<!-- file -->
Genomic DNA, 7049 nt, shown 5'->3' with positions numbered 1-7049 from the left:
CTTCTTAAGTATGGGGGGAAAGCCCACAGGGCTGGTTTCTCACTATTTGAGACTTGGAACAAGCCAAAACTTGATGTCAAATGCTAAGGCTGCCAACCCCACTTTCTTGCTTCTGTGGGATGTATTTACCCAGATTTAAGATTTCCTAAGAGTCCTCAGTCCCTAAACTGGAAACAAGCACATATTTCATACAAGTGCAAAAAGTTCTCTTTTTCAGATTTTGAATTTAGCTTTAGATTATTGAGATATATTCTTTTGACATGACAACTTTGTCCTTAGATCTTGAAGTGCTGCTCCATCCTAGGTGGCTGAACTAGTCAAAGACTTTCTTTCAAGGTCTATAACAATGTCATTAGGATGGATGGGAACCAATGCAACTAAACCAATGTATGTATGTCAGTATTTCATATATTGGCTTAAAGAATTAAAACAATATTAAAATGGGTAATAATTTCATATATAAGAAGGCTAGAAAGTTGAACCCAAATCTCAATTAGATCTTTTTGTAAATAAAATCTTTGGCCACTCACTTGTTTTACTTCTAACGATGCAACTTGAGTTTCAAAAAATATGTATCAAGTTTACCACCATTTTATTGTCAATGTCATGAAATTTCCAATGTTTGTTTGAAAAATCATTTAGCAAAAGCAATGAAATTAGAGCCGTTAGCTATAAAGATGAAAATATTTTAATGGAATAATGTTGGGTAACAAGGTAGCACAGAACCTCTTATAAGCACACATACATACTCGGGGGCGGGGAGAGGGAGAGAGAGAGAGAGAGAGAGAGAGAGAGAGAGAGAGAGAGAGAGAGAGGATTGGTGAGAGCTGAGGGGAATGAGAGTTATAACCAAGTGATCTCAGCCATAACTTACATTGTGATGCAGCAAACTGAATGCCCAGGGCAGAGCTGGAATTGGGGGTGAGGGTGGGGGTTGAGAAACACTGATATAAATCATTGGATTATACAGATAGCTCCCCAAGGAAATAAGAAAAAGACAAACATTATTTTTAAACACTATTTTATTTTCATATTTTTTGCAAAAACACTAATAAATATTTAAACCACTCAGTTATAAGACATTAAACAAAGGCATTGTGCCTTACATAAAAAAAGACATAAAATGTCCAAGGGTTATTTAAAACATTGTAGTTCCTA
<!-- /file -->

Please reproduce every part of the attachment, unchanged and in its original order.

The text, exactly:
Genomic DNA, 7049 nt, shown 5'->3' with positions numbered 1-7049 from the left:
CTTCTTAAGTATGGGGGGAAAGCCCACAGGGCTGGTTTCTCACTATTTGAGACTTGGAACAAGCCAAAACTTGATGTCAAATGCTAAGGCTGCCAACCCCACTTTCTTGCTTCTGTGGGATGTATTTACCCAGATTTAAGATTTCCTAAGAGTCCTCAGTCCCTAAACTGGAAACAAGCACATATTTCATACAAGTGCAAAAAGTTCTCTTTTTCAGATTTTGAATTTAGCTTTAGATTATTGAGATATATTCTTTTGACATGACAACTTTGTCCTTAGATCTTGAAGTGCTGCTCCATCCTAGGTGGCTGAACTAGTCAAAGACTTTCTTTCAAGGTCTATAACAATGTCATTAGGATGGATGGGAACCAATGCAACTAAACCAATGTATGTATGTCAGTATTTCATATATTGGCTTAAAGAATTAAAACAATATTAAAATGGGTAATAATTTCATATATAAGAAGGCTAGAAAGTTGAACCCAAATCTCAATTAGATCTTTTTGTAAATAAAATCTTTGGCCACTCACTTGTTTTACTTCTAACGATGCAACTTGAGTTTCAAAAAATATGTATCAAGTTTACCACCATTTTATTGTCAATGTCATGAAATTTCCAATGTTTGTTTGAAAAATCATTTAGCAAAAGCAATGAAATTAGAGCCGTTAGCTATAAAGATGAAAATATTTTAATGGAATAATGTTGGGTAACAAGGTAGCACAGAACCTCTTATAAGCACACATACATACTCGGGGGCGGGGAGAGGGAGAGAGAGAGAGAGAGAGAGAGAGAGAGAGAGAGAGAGAGAGAGAGAGGATTGGTGAGAGCTGAGGGGAATGAGAGTTATAACCAAGTGATCTCAGCCATAACTTACATTGTGATGCAGCAAACTGAATGCCCAGGGCAGAGCTGGAATTGGGGGTGAGGGTGGGGGTTGAGAAACACTGATATAAATCATTGGATTATACAGATAGCTCCCCAAGGAAATAAGAAAAAGACAAACATTATTTTTAAACACTATTTTATTTTCATATTTTTTGCAAAAACACTAATAAATATTTAAACCACTCAGTTATAAGACATTAAACAAAGGCATTGTGCCTTACATAAAAAAAGACATAAAATGTCCAAGGGTTATTTAAAACATTGTAGTTCCTA